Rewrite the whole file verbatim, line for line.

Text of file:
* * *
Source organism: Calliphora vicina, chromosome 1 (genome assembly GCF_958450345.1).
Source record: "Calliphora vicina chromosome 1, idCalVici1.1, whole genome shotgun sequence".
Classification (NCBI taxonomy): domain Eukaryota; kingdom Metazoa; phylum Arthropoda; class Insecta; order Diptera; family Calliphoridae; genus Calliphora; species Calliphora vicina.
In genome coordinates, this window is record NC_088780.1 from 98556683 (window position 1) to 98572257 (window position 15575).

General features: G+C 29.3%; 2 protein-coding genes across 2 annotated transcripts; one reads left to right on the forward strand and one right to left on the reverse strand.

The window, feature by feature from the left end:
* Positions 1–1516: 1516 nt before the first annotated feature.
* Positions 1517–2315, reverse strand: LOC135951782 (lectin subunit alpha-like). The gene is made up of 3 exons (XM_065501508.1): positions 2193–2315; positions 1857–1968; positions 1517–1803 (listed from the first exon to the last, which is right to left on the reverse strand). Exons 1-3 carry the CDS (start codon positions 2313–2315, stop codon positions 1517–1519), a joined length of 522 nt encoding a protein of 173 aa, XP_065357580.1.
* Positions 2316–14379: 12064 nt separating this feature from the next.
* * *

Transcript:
Source organism: Calliphora vicina, chromosome 1 (genome assembly GCF_958450345.1).
Source record: "Calliphora vicina chromosome 1, idCalVici1.1, whole genome shotgun sequence".
Classification (NCBI taxonomy): domain Eukaryota; kingdom Metazoa; phylum Arthropoda; class Insecta; order Diptera; family Calliphoridae; genus Calliphora; species Calliphora vicina.
In genome coordinates, this window is record NC_088780.1 from 98556683 (window position 1) to 98572257 (window position 15575).

General features: G+C 29.3%; 2 protein-coding genes across 2 annotated transcripts; one reads left to right on the forward strand and one right to left on the reverse strand.

The window, feature by feature from the left end:
* Positions 1–1516: 1516 nt before the first annotated feature.
* Positions 1517–2315, reverse strand: LOC135951782 (lectin subunit alpha-like). The gene is made up of 3 exons (XM_065501508.1): positions 2193–2315; positions 1857–1968; positions 1517–1803 (listed from the first exon to the last, which is right to left on the reverse strand). Exons 1-3 carry the CDS (start codon positions 2313–2315, stop codon positions 1517–1519), a joined length of 522 nt encoding a protein of 173 aa, XP_065357580.1.
* Positions 2316–14379: 12064 nt separating this feature from the next.